Safety Alert - Crane Rope Sheave Failure
The purpose of this safety alert is to highlight the risk of rope sheave failure on mobile cranes. Crane owners, crane operators and workers involved in rigging cranes should apply the principles in this alert to any crane with rope sheaves.
In May 2019, a plastic (nylon) hoist rope sheave on a 130-tonne mobile crane catastrophically failed and broke into pieces during an attempt to lift an 8 tonne load on the main winch rope (refer Photograph 1). As the sheave failed, the load dropped a short distance and applied shock loading to the hoist rope, damaging it. The main winch was rigged with three parts (falls) of rope.
Fortunately, no-one was injured and damage to the crane was minor. However, the incident had the potential for more serious consequences if the lifted load was heavier. With a heavy load, failure of a rope sheave can cause complete failure of a wire rope.
The sheave that failed was a top sheave on the end of the hydraulic boom. On this crane the hoist rope passes through the top sheave and then down to a sheave on the bottom of the boom tip before passing down to the hook block.
It appears the main cause of the incident was that the hoist rope applied a side loading to the sheave, caused by misalignment of the hoist rope. Instead of the hoist rope passing from a top sheave to the sheave directly below (so that it is close to vertical), it passed from the top sheave to the third sheave along (refer Photograph 2). Sheaves are designed for loads to be applied in the direction of the sheave, so that the sheave can freely rotate with negligible side load.
It is acknowledged that when rigging a mobile crane in multiple falls (parts) of rope, there will be a slight rope angle between sheaves due to the position of consecutive sheaves. As the hook block is hoisted down this angle will reduce, and any side loading applied to the sheaves will also reduce. However, for a misaligned rope on the end of a crane boom, the distance between the top and bottom sheaves stays the same and the associated side loading remains constant.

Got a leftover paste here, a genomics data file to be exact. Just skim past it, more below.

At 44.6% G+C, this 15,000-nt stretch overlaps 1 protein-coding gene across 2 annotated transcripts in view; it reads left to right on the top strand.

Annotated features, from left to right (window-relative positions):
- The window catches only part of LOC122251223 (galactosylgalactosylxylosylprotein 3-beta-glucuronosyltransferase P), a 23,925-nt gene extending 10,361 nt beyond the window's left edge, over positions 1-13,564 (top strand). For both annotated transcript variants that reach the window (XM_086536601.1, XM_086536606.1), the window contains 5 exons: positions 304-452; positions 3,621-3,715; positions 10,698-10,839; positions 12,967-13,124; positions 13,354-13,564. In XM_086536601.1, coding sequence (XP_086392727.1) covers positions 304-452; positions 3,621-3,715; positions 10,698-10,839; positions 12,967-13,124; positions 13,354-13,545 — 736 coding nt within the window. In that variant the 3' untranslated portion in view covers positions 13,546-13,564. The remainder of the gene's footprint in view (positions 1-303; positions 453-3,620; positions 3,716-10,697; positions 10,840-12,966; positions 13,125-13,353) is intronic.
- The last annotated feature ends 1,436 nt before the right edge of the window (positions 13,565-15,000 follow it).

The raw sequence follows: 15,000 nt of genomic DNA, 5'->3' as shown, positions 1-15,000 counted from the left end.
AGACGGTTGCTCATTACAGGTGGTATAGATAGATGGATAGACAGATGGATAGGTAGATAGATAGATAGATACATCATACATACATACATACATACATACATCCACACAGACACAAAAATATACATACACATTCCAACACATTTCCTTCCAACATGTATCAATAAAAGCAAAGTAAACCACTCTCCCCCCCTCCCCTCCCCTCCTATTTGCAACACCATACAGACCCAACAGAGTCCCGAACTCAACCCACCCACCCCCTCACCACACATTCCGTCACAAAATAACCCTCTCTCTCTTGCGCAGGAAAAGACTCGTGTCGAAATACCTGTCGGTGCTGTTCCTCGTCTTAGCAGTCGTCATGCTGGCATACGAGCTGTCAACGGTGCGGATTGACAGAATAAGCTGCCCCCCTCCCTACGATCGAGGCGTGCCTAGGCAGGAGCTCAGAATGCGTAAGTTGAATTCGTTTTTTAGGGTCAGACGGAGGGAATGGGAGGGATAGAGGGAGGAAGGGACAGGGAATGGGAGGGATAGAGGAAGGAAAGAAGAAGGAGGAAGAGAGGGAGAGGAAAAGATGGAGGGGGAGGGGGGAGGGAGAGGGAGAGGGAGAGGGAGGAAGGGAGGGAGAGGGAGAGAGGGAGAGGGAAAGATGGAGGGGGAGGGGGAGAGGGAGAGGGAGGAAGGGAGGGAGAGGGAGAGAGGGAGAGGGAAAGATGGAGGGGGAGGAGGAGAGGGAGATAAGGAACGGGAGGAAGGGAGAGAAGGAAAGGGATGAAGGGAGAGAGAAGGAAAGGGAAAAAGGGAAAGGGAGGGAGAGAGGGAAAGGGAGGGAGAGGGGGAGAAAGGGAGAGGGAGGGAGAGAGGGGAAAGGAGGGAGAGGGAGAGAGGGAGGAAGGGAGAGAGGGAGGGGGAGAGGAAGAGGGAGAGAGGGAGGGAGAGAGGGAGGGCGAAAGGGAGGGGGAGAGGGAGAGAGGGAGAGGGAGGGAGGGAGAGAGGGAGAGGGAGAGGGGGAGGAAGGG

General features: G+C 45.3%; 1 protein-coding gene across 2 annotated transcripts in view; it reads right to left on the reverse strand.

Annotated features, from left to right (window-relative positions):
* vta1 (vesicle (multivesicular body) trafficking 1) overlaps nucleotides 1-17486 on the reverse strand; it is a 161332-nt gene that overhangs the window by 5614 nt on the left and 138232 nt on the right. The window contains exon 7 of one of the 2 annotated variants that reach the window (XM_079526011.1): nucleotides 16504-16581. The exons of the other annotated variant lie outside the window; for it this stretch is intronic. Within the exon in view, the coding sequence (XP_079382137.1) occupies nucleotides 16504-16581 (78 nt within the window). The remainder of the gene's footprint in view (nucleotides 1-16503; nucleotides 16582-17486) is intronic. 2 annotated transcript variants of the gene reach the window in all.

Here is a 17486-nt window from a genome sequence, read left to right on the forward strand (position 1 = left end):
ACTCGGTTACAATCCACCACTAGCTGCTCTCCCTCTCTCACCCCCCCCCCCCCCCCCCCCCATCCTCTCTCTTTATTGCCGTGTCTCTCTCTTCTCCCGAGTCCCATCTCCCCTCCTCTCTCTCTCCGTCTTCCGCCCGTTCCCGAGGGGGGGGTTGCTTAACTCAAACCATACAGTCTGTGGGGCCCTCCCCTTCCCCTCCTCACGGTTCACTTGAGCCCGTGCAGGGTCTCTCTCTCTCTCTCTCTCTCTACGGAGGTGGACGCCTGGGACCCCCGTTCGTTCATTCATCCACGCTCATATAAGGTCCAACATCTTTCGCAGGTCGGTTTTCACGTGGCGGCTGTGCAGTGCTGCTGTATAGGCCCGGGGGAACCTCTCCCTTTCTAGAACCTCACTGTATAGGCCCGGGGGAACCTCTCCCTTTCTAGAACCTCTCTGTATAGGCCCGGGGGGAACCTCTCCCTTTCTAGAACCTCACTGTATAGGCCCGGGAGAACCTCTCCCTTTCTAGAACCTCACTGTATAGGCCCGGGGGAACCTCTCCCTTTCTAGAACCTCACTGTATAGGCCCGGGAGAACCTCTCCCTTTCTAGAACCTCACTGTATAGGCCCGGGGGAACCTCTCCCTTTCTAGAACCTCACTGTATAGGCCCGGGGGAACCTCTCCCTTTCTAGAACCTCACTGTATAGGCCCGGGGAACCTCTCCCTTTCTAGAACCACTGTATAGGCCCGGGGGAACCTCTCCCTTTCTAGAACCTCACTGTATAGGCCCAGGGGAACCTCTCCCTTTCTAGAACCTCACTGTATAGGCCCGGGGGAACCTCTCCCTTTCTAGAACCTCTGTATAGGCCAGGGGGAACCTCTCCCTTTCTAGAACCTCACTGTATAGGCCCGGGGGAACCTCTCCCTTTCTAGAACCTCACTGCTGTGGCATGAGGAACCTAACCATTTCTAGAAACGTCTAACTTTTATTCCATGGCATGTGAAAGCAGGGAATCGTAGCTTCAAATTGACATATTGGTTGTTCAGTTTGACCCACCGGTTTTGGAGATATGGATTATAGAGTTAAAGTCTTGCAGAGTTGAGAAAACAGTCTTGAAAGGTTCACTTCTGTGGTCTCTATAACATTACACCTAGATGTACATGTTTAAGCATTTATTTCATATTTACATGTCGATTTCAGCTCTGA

Photograph 1: Failed sheave segments
Mobile cranes are to be rigged in accordance with the manufacturer's instructions. The rigging set up should ensure when a rope passes from one rope sheave to another, the consecutive sheaves are aligned as closely as possible. If inspection shows that the reeving is incorrect and excessive side load is being applied to the sheaves, the sheaves should be thoroughly inspected and, if necessary, replaced with new sheaves that comply with the crane manufacturer's specifications.
Regular inspection and service of rope sheaves should be carried out in accordance with the crane manufacturer's instructions during the crane's periodic safety inspections. Damaged and worn sheaves are to be replaced. At the major inspection, all rope sheaves should be removed from the crane and closely inspected for both their condition and operation. Sheaves should not be painted.
Photograph 2: Example of correct and incorrect rigging on boom head
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